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“While the U.S. remains committed to nuclear power, many countries recognize that innovative approaches and sustainable solutions to their growing energy demands must not include atomic options. Advanced countries like Germany and Switzerland are phasing out nuclear power. Other nations, such as Australia, Ireland, and Norway, remain opposed to going nuclear. Italy abandoned its nuclear program in the 1980s, and Italian voters have overwhelmingly rejected a government proposal to restart the program.
“The U.S. is the worldâ€™s largest producer of nuclear power, with 104 commercial reactors operating in 31 states….”
Author: Brian J. Trautman, U.S. Army veteran and a peace educator/activist; teaches peace and world order studies at Berkshire Community College in Pittsfield, Massachusetts
Published in: HuntingtonNews.net (at http://www.huntingtonnews.net/)
Date: August 1, 2011
For the full article:
Please, No More Nuclear Waste
by Brian J. Trautman
The Fukushima Dai-ichi disaster in Japan is a tragic reminder of the risks and hazards associated with nuclear energy production. Nevertheless, the United States has reaffirmed its commitment to expanding nuclear power domestically.
Last year the Obama administration announced billions of dollars in new loan guarantees for reactor construction and billions more in assistance is being requested from the Congress. This is waste.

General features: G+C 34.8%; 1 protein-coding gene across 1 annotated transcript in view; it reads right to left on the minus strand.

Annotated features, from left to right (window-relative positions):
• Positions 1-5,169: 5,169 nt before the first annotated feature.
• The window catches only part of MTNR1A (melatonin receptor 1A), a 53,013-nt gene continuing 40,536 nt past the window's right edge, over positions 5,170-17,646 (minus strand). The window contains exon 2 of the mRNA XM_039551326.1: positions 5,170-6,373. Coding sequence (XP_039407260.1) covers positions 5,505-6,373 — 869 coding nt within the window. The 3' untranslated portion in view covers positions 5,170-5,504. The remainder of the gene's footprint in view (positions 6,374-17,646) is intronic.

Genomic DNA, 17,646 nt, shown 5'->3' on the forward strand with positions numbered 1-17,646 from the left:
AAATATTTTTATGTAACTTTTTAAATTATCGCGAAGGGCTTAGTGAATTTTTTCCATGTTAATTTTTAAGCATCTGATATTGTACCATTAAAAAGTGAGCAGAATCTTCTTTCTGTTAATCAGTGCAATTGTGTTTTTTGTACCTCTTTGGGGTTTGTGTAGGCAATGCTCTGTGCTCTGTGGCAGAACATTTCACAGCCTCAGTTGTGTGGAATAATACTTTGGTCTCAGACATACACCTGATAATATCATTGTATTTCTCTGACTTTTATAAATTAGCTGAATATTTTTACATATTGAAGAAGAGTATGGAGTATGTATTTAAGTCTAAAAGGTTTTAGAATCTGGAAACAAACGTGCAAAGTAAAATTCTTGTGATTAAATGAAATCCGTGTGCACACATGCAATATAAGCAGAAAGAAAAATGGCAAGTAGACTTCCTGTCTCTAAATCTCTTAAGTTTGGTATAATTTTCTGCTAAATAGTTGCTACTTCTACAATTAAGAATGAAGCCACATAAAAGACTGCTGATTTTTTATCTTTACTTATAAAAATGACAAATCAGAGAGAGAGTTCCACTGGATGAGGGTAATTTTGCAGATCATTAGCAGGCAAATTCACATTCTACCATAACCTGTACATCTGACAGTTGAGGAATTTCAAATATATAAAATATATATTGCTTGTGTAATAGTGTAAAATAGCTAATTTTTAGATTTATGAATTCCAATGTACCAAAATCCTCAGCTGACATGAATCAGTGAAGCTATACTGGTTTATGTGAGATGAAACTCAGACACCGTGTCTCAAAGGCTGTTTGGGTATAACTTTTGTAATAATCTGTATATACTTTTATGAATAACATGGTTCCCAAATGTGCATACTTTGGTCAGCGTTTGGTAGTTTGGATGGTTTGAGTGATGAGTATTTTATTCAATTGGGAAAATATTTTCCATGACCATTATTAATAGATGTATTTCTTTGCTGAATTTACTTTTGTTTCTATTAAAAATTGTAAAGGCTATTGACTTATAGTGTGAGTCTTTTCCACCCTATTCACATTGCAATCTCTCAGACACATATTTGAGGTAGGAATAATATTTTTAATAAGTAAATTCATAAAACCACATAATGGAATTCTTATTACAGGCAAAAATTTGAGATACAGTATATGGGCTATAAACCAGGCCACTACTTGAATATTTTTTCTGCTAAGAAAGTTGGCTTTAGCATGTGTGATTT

While the U.S. remains committed to nuclear power, many countries recognize that innovative approaches and sustainable solutions to their growing energy demands must not include atomic options. Advanced countries like Germany and Switzerland are phasing out nuclear power. Other nations, such as Australia, Ireland, and Norway, remain opposed to going nuclear. Italy abandoned its nuclear program in the 1980s, and Italian voters have overwhelmingly rejected a government proposal to restart the program.
The U.S. is the worldâ€™s largest producer of nuclear power, with 104 commercial reactors operating in 31 states. Many are nearing or at the end of their original 40-year life-span and about one-fifth of them are of the same flawed design as a reactor that melted down at the Fukushima plant.
Nuclear power is neither a â€œclean alternativeâ€ to fossil fuels nor a safe one. According to the Nuclear Regulatory Commission, leaks of radioactive tritium have occurred at three-quarters of the nationâ€™s nuclear power sites. The National Academiesâ€™ National Research Council has found that there is no â€œsafeâ€ level of radiation. Any exposure creates an increased risk of cancer. This alarming medical finding has been argued for decades by physician and renowned anti-nuclear campaigner Helen Caldicott.
Many of the U.S. reactors leaking radioactive material are located near large fresh-water aquifers. These sites include the 40-year-old Vermont Yankee plant and the nationâ€™s oldest plant, Oyster Creek, located in southern New Jersey. In October 2010, a spill at the Knolls Atomic Power Laboratory in Niskayuna, NY resulted in about 630 gallons of radiation-tainted water containing plutonium discharged into the Mohawk River, above drinking water intakes for tens of thousands of NY Capital Region residents. According to Dr. Caldicott, “one millionth of a gram of plutonium is carcinogenic”.